An MBA is no longer the only path to a successful Fortune 500 career. And while a business degree still goes a long way, majoring in the social sciences may offer more than a life in academia.
Genevieve Bell is an anthropologist who, for the last 16 years, has been the in-house big thinker at Intel Corporation. Her official title is "Vice President and Intel Fellow at Intel Labs and Director of User Experience Research." Translation?
"We spend our time in people's homes all over the world getting a sense of what makes them tick, what they care about frustrates them. And using those insights to drive next generation technology development."
It turns out, social scientists are a good fit for this type of work. Intel has a research and development team who are paid to push the limits of chip technology. But if they can't get a sense of the devices those chips will power in the future, all that work could end up off the mark. Bell's job is to ask bigger questions about how and where technology will integrate into people's lives in world where we have the ability to put in everywhere.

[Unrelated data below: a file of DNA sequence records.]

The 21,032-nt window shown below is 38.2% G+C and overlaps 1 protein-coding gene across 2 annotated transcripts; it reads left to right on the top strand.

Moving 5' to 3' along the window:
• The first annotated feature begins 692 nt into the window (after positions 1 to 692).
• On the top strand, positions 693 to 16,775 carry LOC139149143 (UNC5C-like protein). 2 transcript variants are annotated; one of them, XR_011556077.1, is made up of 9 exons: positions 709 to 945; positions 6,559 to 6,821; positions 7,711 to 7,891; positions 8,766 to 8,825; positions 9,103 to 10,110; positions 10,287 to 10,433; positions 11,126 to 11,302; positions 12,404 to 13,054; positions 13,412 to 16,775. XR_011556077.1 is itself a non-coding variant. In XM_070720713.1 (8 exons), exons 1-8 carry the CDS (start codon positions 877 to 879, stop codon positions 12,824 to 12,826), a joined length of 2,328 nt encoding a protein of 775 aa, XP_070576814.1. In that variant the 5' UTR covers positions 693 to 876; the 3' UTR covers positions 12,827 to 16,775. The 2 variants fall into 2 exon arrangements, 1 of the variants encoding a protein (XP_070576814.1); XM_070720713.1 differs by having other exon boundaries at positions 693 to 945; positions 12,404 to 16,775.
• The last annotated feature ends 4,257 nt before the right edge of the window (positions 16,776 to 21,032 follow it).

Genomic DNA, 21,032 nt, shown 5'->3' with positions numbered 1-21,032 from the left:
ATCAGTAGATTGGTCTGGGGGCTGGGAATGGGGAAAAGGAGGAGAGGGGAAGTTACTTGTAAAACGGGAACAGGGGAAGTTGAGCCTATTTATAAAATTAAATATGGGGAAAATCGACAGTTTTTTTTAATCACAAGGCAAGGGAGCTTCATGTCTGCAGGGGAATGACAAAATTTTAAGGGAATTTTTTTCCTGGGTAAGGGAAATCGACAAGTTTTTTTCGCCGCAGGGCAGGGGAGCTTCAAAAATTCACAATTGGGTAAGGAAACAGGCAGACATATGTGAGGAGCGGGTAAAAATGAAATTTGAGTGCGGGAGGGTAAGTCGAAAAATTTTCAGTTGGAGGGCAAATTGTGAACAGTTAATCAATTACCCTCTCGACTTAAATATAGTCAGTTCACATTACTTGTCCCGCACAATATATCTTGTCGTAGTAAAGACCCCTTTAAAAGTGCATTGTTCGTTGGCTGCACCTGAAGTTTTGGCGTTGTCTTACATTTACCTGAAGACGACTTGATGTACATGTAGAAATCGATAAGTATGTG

One of the challenges for big companies, Bell says, is "how do you keep refreshing your imagination so that you find and pay attention to the things that don't look like the future you imagined. And how do you maintain curiosity at a company level?"
She has no shortage of curiosity herself. She recently gave a presentation at the New York City Media Lab about the history of robots and the future of automation. (Check it out, if only to find out the origin of the word "robot." Some hints: Eastern Europe, Broadway, Marxism and Spencer Tracy.)
As companies look to find new ways of thinking, graduates with degrees in the humanities might be just what corporate America is looking for.